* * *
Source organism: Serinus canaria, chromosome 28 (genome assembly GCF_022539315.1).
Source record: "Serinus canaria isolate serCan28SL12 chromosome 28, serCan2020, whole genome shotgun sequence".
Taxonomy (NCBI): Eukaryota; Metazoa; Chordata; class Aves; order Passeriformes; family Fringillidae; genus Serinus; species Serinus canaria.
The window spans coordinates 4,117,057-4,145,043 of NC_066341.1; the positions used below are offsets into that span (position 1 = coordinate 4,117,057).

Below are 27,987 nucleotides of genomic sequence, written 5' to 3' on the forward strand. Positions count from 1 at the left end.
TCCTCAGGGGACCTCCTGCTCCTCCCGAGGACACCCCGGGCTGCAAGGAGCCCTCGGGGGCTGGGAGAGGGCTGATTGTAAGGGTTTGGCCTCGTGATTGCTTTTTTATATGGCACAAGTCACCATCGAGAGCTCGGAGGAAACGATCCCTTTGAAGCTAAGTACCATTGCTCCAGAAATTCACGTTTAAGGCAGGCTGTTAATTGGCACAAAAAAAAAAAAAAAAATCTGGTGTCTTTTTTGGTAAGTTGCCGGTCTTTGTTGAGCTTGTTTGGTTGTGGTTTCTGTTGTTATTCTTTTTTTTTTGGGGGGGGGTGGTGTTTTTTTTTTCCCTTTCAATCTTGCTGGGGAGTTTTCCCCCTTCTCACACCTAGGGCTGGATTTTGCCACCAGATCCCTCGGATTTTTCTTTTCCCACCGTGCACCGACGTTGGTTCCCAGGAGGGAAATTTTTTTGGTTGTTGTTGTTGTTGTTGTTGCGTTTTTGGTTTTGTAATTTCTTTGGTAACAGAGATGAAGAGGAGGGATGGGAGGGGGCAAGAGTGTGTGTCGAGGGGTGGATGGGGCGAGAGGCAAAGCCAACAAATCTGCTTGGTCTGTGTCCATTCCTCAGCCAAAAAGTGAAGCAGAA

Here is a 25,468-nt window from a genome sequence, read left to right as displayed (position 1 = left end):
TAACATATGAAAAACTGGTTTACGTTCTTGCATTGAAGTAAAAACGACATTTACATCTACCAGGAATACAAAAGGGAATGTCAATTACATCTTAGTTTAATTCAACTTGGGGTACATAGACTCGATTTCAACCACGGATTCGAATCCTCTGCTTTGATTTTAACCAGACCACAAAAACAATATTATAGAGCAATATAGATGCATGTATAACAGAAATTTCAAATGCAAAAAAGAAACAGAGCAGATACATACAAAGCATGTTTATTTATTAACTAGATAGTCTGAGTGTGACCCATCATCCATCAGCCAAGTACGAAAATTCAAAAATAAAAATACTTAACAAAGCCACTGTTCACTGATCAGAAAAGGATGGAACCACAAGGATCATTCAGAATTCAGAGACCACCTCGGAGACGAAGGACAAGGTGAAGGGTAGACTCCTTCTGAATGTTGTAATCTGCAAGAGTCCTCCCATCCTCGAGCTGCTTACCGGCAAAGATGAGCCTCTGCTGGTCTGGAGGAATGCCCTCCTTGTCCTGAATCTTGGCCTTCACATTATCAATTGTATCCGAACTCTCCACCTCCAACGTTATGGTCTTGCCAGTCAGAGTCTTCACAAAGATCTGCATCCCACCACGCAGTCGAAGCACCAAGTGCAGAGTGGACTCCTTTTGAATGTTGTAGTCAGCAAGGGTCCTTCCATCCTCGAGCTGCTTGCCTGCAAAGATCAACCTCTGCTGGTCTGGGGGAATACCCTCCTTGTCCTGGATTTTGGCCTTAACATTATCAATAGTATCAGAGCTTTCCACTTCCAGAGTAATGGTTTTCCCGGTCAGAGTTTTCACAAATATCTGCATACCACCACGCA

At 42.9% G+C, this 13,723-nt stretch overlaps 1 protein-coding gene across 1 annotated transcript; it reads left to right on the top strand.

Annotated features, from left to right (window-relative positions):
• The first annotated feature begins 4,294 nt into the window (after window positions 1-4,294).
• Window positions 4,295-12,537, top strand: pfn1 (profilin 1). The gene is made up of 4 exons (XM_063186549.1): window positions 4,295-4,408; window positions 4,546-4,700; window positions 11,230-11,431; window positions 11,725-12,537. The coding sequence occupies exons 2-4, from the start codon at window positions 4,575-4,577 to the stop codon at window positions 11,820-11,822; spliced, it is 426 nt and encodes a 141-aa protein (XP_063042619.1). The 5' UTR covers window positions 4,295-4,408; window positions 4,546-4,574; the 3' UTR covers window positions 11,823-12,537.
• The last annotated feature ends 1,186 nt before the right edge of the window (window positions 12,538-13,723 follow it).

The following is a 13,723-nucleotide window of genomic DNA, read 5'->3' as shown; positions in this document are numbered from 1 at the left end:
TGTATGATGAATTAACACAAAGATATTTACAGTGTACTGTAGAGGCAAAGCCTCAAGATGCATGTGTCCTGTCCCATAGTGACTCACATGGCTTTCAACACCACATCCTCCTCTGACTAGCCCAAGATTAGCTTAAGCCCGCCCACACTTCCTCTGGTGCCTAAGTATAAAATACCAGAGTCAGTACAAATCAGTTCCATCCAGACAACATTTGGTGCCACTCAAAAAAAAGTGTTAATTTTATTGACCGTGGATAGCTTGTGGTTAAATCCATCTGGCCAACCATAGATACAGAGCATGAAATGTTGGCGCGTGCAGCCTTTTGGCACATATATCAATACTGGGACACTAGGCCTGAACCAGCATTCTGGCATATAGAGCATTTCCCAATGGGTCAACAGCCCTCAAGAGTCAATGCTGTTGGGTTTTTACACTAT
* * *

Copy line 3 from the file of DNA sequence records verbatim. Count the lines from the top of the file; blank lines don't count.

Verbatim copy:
Taxonomy (NCBI): Eukaryota; Metazoa; Chordata; class Aves; order Passeriformes; family Fringillidae; genus Serinus; species Serinus canaria.